Breast cancer may someday go the way of polio and smallpox, stamped out by a routine vaccination. A promising new breast cancer vaccine is moving into human trials after effectively blocking the formation of the disease in mice genetically prone to it. "If it works in humans the way it works in mice, this will be monumental," one researcher told the BBC. "We could eliminate breast cancer."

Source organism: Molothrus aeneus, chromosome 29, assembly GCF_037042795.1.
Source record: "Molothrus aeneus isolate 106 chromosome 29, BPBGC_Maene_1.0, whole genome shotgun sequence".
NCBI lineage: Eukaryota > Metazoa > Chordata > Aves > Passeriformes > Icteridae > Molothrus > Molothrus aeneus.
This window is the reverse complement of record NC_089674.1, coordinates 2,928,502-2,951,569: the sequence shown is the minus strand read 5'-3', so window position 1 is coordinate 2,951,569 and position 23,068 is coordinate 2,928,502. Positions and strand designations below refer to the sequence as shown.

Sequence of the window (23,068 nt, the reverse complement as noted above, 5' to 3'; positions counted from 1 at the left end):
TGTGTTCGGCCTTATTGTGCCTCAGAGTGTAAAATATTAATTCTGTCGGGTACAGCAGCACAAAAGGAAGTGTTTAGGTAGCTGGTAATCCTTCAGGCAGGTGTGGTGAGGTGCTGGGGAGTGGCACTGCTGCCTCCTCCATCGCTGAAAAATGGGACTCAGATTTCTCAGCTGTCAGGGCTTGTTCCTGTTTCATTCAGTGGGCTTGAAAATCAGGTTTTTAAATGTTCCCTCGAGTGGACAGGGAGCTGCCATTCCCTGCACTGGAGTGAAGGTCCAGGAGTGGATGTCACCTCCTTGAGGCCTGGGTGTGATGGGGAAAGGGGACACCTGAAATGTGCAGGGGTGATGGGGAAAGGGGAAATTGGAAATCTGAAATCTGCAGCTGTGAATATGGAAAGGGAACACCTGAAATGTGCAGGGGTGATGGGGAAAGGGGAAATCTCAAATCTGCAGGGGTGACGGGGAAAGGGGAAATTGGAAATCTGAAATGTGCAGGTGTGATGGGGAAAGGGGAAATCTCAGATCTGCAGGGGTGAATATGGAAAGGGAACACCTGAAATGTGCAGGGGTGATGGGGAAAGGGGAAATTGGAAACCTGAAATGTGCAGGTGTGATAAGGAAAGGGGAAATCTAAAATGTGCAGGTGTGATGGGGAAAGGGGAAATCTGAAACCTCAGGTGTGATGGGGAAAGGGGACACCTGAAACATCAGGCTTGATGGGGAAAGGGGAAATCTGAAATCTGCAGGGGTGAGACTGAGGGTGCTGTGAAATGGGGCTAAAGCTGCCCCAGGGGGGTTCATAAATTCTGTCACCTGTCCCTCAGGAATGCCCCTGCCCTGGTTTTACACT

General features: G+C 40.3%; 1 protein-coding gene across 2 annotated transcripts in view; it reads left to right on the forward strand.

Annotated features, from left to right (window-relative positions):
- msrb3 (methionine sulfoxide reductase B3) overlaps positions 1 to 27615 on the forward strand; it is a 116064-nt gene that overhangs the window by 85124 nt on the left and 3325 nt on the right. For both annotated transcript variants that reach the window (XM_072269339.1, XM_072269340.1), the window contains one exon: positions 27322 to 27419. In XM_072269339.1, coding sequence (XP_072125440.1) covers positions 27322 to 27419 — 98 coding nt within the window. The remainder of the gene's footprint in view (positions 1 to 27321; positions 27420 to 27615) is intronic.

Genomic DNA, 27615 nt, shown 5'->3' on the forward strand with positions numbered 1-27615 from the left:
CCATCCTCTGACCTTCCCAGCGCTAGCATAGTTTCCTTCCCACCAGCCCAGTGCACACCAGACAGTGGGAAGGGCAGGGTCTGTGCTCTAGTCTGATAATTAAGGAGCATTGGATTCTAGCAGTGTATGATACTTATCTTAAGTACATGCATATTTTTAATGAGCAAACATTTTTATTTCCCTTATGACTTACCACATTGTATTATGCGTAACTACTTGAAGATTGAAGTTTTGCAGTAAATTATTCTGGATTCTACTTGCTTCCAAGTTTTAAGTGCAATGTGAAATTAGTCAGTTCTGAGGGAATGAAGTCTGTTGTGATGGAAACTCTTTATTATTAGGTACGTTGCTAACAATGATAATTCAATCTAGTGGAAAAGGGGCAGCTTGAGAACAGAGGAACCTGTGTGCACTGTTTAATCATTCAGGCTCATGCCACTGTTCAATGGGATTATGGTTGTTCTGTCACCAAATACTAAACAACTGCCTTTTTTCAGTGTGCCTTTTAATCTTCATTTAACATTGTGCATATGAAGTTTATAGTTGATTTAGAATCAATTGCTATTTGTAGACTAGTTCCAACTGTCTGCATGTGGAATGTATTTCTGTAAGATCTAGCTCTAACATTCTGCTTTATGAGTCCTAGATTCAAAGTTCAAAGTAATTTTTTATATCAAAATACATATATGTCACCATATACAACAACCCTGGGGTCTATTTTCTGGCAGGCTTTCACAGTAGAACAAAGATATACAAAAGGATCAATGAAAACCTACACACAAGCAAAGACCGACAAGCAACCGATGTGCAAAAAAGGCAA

If the researchers manage to vaccinate against cancer in humans, it would be a first. Because cancer is an overgrowth of the body's own cells rather than a virus, scientists have not yet been able to fight it with a vaccine. The two existing cancer vaccines target viruses that lead to cancer rather than cancer itself. Scientists are hopeful about the breast cancer vaccine, but even if it proves successful, widespread availability remains years away.
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